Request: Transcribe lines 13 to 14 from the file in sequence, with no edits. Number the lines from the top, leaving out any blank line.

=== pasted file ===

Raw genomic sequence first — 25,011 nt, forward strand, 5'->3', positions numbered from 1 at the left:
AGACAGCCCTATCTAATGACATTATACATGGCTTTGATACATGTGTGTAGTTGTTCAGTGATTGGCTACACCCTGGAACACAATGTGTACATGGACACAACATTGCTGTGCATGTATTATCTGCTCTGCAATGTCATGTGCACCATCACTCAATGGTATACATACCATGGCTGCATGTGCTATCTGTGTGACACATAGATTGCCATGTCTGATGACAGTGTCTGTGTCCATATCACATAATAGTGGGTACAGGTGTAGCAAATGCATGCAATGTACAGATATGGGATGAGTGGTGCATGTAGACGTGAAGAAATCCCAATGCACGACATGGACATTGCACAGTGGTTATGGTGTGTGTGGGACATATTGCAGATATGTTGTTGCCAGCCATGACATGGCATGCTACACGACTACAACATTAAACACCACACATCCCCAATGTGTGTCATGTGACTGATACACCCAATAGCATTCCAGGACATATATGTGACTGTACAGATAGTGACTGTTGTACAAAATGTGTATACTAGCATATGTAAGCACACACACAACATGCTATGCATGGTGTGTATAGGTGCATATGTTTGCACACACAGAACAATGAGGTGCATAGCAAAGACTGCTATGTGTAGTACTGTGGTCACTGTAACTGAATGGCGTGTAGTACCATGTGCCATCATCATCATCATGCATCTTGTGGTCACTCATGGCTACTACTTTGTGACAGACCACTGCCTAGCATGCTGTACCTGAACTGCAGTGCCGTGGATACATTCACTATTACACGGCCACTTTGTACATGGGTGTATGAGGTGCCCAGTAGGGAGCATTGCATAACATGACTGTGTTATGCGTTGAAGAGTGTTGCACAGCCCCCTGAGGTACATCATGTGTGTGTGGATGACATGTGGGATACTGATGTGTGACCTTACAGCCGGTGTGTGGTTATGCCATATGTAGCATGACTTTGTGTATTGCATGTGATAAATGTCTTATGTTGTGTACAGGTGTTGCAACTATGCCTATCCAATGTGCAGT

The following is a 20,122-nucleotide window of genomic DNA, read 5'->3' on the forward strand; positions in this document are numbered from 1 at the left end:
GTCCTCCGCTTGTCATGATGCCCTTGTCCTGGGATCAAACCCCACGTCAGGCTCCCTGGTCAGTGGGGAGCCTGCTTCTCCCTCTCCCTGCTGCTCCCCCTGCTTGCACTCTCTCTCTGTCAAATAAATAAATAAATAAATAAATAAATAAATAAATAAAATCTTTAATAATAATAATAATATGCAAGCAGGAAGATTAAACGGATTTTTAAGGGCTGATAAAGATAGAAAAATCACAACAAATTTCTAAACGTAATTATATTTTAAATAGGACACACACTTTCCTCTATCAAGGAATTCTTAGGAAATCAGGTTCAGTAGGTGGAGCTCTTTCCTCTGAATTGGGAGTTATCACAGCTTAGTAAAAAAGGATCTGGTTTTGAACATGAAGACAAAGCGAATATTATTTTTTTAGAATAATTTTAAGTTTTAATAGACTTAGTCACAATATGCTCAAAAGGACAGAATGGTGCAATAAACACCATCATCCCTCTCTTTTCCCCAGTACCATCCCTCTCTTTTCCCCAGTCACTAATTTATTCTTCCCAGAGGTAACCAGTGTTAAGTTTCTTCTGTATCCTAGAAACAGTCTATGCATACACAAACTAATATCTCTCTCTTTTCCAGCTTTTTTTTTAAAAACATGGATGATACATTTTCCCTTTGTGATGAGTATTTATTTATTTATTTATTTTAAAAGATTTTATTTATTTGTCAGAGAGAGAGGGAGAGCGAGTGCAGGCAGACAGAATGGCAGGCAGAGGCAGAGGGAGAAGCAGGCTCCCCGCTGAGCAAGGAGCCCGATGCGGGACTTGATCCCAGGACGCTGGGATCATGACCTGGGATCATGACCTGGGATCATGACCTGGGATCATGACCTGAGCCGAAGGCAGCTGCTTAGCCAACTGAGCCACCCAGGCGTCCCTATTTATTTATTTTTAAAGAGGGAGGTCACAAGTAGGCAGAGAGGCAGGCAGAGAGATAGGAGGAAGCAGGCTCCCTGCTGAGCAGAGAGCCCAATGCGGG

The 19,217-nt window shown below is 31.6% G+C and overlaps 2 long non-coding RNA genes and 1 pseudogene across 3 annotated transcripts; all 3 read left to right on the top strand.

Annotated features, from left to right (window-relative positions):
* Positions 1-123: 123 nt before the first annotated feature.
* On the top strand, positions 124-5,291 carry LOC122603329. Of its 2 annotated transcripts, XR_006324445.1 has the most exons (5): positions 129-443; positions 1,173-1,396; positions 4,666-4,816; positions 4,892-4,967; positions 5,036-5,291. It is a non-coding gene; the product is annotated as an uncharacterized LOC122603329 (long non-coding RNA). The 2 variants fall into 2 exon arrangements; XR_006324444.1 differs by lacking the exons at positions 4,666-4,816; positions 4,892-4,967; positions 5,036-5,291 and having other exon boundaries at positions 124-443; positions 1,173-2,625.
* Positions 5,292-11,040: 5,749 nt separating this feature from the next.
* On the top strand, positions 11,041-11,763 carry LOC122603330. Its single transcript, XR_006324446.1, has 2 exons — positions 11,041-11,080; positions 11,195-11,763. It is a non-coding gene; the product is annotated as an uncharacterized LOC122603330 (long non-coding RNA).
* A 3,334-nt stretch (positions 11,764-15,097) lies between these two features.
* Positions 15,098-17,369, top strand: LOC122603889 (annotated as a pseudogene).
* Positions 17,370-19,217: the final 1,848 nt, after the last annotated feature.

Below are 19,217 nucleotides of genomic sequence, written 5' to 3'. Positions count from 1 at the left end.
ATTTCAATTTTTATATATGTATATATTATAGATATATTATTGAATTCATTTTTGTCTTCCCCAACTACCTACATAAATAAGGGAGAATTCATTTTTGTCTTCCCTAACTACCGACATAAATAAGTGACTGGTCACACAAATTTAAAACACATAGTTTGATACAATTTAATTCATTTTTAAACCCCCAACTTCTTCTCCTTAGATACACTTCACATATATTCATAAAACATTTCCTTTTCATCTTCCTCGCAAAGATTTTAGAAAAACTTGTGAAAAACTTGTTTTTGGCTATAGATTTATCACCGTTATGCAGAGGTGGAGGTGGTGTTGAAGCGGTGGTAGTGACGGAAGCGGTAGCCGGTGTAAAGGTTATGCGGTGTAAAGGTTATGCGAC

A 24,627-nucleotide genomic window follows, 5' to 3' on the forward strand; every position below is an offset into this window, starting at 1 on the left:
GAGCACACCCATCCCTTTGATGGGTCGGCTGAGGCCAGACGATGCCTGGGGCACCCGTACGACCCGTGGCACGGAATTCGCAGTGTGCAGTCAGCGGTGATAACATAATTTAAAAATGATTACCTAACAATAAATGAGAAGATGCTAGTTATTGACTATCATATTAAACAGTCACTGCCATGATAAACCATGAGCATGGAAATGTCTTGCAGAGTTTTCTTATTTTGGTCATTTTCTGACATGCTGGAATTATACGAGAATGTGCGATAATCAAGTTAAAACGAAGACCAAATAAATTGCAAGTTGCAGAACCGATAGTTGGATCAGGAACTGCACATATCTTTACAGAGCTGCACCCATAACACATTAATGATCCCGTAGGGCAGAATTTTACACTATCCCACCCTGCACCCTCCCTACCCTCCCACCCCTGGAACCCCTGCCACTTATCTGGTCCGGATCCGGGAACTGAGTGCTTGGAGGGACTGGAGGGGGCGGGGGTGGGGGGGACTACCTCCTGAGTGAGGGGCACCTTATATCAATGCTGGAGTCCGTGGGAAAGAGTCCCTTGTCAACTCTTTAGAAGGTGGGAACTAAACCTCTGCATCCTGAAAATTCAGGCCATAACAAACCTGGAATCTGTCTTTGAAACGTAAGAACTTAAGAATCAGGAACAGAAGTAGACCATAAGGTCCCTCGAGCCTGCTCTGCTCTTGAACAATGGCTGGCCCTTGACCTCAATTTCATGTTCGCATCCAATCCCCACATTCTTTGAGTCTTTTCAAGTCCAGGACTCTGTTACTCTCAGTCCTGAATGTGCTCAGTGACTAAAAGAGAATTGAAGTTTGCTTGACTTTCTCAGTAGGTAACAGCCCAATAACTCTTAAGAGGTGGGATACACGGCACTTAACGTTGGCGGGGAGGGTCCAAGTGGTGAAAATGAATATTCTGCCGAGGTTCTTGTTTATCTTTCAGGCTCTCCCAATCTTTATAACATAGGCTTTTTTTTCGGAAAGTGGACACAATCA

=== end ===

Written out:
* Positions 17,370-19,217: the final 1,848 nt, after the last annotated feature.

Below are 19,217 nucleotides of genomic sequence, written 5' to 3'. Positions count from 1 at the left end.